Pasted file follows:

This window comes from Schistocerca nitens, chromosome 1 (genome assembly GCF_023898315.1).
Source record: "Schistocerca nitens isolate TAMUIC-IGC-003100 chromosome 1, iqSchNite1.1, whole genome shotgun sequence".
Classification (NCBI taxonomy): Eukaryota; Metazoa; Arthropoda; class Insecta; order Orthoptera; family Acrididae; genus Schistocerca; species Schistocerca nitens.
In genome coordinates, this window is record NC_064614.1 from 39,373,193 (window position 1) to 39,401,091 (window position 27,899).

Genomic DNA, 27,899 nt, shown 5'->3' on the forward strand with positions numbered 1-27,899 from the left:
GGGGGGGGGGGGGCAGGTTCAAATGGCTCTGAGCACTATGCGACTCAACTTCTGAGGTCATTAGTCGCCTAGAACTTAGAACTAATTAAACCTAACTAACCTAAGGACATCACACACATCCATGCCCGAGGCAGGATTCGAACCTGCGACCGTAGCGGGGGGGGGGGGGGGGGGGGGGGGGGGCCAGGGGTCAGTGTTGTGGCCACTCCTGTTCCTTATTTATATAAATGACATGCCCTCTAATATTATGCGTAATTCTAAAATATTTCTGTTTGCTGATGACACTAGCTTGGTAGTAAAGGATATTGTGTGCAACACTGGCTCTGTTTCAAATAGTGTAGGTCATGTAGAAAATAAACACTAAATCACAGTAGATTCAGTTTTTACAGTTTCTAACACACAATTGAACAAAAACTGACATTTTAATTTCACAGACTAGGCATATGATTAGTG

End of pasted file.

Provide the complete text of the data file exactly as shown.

This window comes from Schistocerca nitens, chromosome 1 (genome assembly GCF_023898315.1).
Source record: "Schistocerca nitens isolate TAMUIC-IGC-003100 chromosome 1, iqSchNite1.1, whole genome shotgun sequence".
Classification (NCBI taxonomy): Eukaryota; Metazoa; Arthropoda; class Insecta; order Orthoptera; family Acrididae; genus Schistocerca; species Schistocerca nitens.
In genome coordinates, this window is record NC_064614.1 from 39,373,193 (window position 1) to 39,401,091 (window position 27,899).

Genomic DNA, 27,899 nt, shown 5'->3' on the forward strand with positions numbered 1-27,899 from the left:
GGGGGGGGGGGGGCAGGTTCAAATGGCTCTGAGCACTATGCGACTCAACTTCTGAGGTCATTAGTCGCCTAGAACTTAGAACTAATTAAACCTAACTAACCTAAGGACATCACACACATCCATGCCCGAGGCAGGATTCGAACCTGCGACCGTAGCGGGGGGGGGGGGGGGGGGGGGGGGGGGCCAGGGGTCAGTGTTGTGGCCACTCCTGTTCCTTATTTATATAAATGACATGCCCTCTAATATTATGCGTAATTCTAAAATATTTCTGTTTGCTGATGACACTAGCTTGGTAGTAAAGGATATTGTGTGCAACACTGGCTCTGTTTCAAATAGTGTAGGTCATGTAGAAAATAAACACTAAATCACAGTAGATTCAGTTTTTACAGTTTCTAACACACAATTGAACAAAAACTGACATTTTAATTTCACAGACTAGGCATATGATTAGTG